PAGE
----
Reflection - MA Open Studios / by Ally McGinn

Ally McGinn (2017)  Rainbow Tube  [Working Title]. Cardboard, paint and masking tape. Size varies.

Ally McGinn (2017) Rainbow Tube [Working Title]. Cardboard, paint and masking tape. Size varies.

The best part of the Open Studios, for me, was my six-year-old daughter, Lottie’s, reaction to the new work I had made during the day, that I have to make note of here. The work is tentatively titled ‘Rainbow Tube’, a name chosen by Lottie. The tube has been created from masking tape that was used in another artist's process. The construction of the piece was quite prescriptive, Ollie sent me the masking tape on a large sheet of folded paper (about 4m long!), and it’s obvious he has been collecting it chronologically, as the colours form a narrative of his process.
To be true to the materials, and their purpose, I took two pieces of masking tape off each ‘side’ of the paper, choosing based on the length of the pieces in relation to their suitability and functional ability to fit around the tube without too much waste. When I reached the end of the tape collection I painted the remaining area of tube grey. (This happened to be about half the length of it).

I enjoy Lottie's perspective, she is the ultimate unknowing being, a purer being than we could be, not as biased by the cultural and value associations in art. Children are brilliant lenses through which to view art.
When I asked Lottie what she thought of the tube, her response was that she wanted to play with it, which I, of course, let her do. She proceeded to use it as a hobby horse, which I found brilliant. I took a few photos in the moment but didn't want to ruin the moment.
Now I feel like the way I display the piece needs to relate to her interpretation of it.
I loved it, and I now wish I could make all of my works into things that we can use or play with.

In researching, I use processes and tools, ways of seeing the work in different lights, and one of the most interesting is through the eyes of a six-year-old. So one of the forms of research is monitoring my six-year-olds responses to art when she finds it, draws it, explores it, and when she experiences it. And it is unfortunate that I have only just made this observation. I can retrospectively record and note her responses, but my future plans include the act of documenting, in the moment where possible, her perceptions and actions.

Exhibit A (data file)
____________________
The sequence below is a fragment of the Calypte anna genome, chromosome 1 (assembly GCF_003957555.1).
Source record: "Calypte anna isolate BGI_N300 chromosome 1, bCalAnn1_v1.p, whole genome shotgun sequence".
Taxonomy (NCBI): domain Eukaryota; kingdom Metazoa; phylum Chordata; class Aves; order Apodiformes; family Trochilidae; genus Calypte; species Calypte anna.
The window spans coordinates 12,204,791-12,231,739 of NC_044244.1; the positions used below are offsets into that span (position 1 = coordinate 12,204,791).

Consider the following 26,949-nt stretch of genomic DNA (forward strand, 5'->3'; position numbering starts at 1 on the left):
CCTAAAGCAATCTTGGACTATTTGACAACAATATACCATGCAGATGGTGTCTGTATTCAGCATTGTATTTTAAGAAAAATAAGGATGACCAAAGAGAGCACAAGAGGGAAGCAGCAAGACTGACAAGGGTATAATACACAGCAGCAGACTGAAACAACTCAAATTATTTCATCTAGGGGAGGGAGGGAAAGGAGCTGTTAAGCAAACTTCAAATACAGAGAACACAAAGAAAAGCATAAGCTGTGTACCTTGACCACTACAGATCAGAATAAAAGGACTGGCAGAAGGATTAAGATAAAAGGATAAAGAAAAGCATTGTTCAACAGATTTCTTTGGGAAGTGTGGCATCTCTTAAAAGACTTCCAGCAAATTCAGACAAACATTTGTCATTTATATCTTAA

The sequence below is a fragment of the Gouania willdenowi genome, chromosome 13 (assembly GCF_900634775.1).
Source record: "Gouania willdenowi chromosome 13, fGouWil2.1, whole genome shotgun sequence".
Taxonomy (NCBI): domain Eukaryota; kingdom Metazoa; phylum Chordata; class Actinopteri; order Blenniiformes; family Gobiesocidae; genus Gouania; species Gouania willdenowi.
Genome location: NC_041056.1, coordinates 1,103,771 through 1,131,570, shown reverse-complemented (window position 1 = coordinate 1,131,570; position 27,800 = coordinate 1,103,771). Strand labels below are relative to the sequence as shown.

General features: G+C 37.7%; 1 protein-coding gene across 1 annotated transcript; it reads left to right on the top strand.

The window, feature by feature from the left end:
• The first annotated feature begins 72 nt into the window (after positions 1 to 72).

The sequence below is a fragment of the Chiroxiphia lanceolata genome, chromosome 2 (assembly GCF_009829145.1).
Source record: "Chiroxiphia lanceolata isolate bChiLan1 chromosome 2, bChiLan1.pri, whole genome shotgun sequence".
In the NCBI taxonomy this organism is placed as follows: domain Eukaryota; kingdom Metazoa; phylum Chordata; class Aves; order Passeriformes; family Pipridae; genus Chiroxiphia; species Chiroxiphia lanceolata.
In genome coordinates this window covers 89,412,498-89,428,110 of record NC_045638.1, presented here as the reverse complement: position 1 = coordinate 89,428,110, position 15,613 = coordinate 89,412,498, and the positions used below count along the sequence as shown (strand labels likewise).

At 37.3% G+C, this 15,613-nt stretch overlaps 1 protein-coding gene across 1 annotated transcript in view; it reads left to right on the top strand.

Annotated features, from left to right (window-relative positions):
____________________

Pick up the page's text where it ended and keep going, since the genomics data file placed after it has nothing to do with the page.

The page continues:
I think there is a really interesting body of data there, to help us understand why humans do, and love, and explore, ‘Art’.

I've had a new idea or direction for my work in response to my daughter's interpretations of it. Related to my wider practice, and not, I want to make pieces that I then show to her, or present to her. Based on her responses I will then give instructions for viewers to interact with the works in the ways she did. This may extend to asking her to title the works.
In the case of ' Rainbow Tube', which she wanted to use as a hobby horse. I think this work should be accompanied by an A4 laminated set of instructions for how to ‘use’ the artwork.

Make two more rainbow tubes that we can then have a sword fight with.

I'm beginning to realise how central the idea of children could be to part of a new body of work, informed by exploring the ways my daughter, and other children, interact with, interpret and understand art. Exploring the implications on the way we see art when we consider the viewer as a child. 
I think the contextualisation that sometimes overwhelms art isn't there with children, not in the way it is with adults, but the experience is still there, in an arguably purer sense. It would be interesting to have an exhibition where there is a requirement to bring a child to gain entry to the exhibition itself.

The way Lottie interacted with the Brutalist Playground was amazing, she got stuck in physically and didn't stop moving for the entire time we were there, which was as long as we were allowed to be there. At the Louise Bourgouise exhibition at Hauser and Wirth, she got stuck in mentally, encouraged in a different way and she drew amazing sketches of what she saw in, and of, the work. The differences between the works and her drawings of them are quite interesting.

This is all something I need to return to later, and could be the basis for an extended research project for the future.